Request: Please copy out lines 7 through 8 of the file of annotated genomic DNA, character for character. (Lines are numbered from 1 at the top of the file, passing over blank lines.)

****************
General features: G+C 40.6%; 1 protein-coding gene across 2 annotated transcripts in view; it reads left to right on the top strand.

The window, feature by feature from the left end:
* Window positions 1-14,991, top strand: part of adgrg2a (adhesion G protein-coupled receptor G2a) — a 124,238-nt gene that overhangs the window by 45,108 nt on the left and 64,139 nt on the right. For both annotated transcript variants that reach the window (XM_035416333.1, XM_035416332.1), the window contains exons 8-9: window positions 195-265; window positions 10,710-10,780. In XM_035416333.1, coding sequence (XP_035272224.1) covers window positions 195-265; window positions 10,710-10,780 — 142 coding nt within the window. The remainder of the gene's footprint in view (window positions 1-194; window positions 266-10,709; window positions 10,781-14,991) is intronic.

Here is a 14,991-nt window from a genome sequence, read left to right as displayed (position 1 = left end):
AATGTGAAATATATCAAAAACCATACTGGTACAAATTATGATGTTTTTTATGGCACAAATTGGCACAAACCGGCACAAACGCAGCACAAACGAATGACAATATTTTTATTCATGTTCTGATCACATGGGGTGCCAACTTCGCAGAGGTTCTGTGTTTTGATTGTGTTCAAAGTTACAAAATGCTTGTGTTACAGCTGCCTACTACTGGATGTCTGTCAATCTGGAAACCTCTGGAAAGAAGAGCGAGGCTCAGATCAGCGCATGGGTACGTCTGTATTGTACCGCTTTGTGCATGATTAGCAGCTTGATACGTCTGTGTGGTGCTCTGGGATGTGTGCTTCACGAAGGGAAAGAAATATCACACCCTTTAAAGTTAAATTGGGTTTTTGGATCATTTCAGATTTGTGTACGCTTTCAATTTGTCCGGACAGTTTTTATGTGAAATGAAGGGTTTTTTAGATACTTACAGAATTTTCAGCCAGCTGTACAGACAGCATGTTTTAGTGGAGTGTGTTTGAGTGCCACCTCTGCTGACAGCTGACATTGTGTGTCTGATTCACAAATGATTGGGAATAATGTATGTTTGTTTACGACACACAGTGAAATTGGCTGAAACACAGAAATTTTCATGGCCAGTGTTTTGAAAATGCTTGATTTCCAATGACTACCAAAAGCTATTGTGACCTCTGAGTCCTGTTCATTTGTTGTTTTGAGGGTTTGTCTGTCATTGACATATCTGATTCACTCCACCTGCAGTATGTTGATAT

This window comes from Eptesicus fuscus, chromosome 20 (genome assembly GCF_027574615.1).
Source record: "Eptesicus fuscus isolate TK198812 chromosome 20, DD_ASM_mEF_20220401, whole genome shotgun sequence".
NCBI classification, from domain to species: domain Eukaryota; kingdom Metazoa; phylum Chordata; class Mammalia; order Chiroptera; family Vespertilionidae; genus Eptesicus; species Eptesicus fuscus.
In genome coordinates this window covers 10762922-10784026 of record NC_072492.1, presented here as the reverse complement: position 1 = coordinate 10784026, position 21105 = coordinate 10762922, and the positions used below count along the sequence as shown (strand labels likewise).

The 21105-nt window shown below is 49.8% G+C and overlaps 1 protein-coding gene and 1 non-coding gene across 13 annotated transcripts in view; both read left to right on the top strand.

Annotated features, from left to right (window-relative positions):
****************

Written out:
Source record: "Eptesicus fuscus isolate TK198812 chromosome 20, DD_ASM_mEF_20220401, whole genome shotgun sequence".
NCBI classification, from domain to species: domain Eukaryota; kingdom Metazoa; phylum Chordata; class Mammalia; order Chiroptera; family Vespertilionidae; genus Eptesicus; species Eptesicus fuscus.